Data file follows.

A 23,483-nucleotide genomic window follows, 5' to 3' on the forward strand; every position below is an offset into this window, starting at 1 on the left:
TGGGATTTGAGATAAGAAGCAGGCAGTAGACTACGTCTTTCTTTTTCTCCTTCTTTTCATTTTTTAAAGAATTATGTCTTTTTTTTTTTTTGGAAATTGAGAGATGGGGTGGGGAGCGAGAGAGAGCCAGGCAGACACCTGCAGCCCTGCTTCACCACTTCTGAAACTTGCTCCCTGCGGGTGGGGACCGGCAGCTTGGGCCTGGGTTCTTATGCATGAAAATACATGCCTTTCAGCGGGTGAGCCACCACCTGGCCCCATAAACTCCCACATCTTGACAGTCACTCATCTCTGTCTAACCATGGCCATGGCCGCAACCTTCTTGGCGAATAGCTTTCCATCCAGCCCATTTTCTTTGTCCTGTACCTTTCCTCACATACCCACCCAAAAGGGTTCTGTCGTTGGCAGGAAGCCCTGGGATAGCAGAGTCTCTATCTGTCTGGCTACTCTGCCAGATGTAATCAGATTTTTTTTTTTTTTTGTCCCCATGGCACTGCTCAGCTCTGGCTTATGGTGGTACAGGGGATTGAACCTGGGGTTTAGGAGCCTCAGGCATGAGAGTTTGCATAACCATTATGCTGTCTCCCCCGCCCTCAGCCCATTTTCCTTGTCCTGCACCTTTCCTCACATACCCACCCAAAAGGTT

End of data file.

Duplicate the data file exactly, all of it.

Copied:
A 23,483-nucleotide genomic window follows, 5' to 3' on the forward strand; every position below is an offset into this window, starting at 1 on the left:
TGGGATTTGAGATAAGAAGCAGGCAGTAGACTACGTCTTTCTTTTTCTCCTTCTTTTCATTTTTTAAAGAATTATGTCTTTTTTTTTTTTTGGAAATTGAGAGATGGGGTGGGGAGCGAGAGAGAGCCAGGCAGACACCTGCAGCCCTGCTTCACCACTTCTGAAACTTGCTCCCTGCGGGTGGGGACCGGCAGCTTGGGCCTGGGTTCTTATGCATGAAAATACATGCCTTTCAGCGGGTGAGCCACCACCTGGCCCCATAAACTCCCACATCTTGACAGTCACTCATCTCTGTCTAACCATGGCCATGGCCGCAACCTTCTTGGCGAATAGCTTTCCATCCAGCCCATTTTCTTTGTCCTGTACCTTTCCTCACATACCCACCCAAAAGGGTTCTGTCGTTGGCAGGAAGCCCTGGGATAGCAGAGTCTCTATCTGTCTGGCTACTCTGCCAGATGTAATCAGATTTTTTTTTTTTTTTGTCCCCATGGCACTGCTCAGCTCTGGCTTATGGTGGTACAGGGGATTGAACCTGGGGTTTAGGAGCCTCAGGCATGAGAGTTTGCATAACCATTATGCTGTCTCCCCCGCCCTCAGCCCATTTTCCTTGTCCTGCACCTTTCCTCACATACCCACCCAAAAGGTT